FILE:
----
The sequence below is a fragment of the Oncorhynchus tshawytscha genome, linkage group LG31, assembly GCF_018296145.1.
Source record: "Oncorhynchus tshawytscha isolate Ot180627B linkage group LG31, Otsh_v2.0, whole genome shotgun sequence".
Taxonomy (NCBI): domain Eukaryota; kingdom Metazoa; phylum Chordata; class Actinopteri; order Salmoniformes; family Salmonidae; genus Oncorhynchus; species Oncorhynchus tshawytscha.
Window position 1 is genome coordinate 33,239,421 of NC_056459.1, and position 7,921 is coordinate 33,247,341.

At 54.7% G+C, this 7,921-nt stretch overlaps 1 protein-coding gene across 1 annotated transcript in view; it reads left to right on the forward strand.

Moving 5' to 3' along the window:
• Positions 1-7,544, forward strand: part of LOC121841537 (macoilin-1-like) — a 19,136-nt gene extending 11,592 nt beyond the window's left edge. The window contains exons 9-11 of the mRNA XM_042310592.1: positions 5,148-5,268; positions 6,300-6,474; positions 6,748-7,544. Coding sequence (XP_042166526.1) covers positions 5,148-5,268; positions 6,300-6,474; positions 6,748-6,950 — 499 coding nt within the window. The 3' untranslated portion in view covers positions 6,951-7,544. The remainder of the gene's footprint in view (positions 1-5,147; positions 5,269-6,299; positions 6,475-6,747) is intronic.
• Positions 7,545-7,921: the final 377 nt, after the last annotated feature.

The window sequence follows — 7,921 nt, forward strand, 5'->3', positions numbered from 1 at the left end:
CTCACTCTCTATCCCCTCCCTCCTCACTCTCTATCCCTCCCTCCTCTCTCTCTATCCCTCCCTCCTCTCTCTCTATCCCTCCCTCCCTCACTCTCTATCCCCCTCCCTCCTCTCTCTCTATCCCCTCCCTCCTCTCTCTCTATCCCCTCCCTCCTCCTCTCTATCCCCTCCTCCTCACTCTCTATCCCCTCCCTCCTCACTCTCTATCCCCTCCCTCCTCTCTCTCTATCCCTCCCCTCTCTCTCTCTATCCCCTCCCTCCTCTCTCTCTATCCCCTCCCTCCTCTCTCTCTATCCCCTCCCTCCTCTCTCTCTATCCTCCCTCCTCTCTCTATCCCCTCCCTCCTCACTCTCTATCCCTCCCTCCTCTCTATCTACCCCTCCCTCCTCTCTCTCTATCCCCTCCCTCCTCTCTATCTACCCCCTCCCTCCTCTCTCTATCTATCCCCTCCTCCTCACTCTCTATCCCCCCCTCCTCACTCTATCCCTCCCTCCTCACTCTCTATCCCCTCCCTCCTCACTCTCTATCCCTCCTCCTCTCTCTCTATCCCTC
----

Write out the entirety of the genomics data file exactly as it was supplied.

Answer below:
The sequence below is a fragment of the Oncorhynchus tshawytscha genome, linkage group LG31, assembly GCF_018296145.1.
Source record: "Oncorhynchus tshawytscha isolate Ot180627B linkage group LG31, Otsh_v2.0, whole genome shotgun sequence".
Taxonomy (NCBI): domain Eukaryota; kingdom Metazoa; phylum Chordata; class Actinopteri; order Salmoniformes; family Salmonidae; genus Oncorhynchus; species Oncorhynchus tshawytscha.
Window position 1 is genome coordinate 33,239,421 of NC_056459.1, and position 7,921 is coordinate 33,247,341.

At 54.7% G+C, this 7,921-nt stretch overlaps 1 protein-coding gene across 1 annotated transcript in view; it reads left to right on the forward strand.

Moving 5' to 3' along the window:
• Positions 1-7,544, forward strand: part of LOC121841537 (macoilin-1-like) — a 19,136-nt gene extending 11,592 nt beyond the window's left edge. The window contains exons 9-11 of the mRNA XM_042310592.1: positions 5,148-5,268; positions 6,300-6,474; positions 6,748-7,544. Coding sequence (XP_042166526.1) covers positions 5,148-5,268; positions 6,300-6,474; positions 6,748-6,950 — 499 coding nt within the window. The 3' untranslated portion in view covers positions 6,951-7,544. The remainder of the gene's footprint in view (positions 1-5,147; positions 5,269-6,299; positions 6,475-6,747) is intronic.
• Positions 7,545-7,921: the final 377 nt, after the last annotated feature.

The window sequence follows — 7,921 nt, forward strand, 5'->3', positions numbered from 1 at the left end:
CTCACTCTCTATCCCCTCCCTCCTCACTCTCTATCCCTCCCTCCTCTCTCTCTATCCCTCCCTCCTCTCTCTCTATCCCTCCCTCCCTCACTCTCTATCCCCCTCCCTCCTCTCTCTCTATCCCCTCCCTCCTCTCTCTCTATCCCCTCCCTCCTCCTCTCTATCCCCTCCTCCTCACTCTCTATCCCCTCCCTCCTCACTCTCTATCCCCTCCCTCCTCTCTCTCTATCCCTCCCCTCTCTCTCTCTATCCCCTCCCTCCTCTCTCTCTATCCCCTCCCTCCTCTCTCTCTATCCCCTCCCTCCTCTCTCTCTATCCTCCCTCCTCTCTCTATCCCCTCCCTCCTCACTCTCTATCCCTCCCTCCTCTCTATCTACCCCTCCCTCCTCTCTCTCTATCCCCTCCCTCCTCTCTATCTACCCCCTCCCTCCTCTCTCTATCTATCCCCTCCTCCTCACTCTCTATCCCCCCCTCCTCACTCTATCCCTCCCTCCTCACTCTCTATCCCCTCCCTCCTCACTCTCTATCCCTCCTCCTCTCTCTCTATCCCTC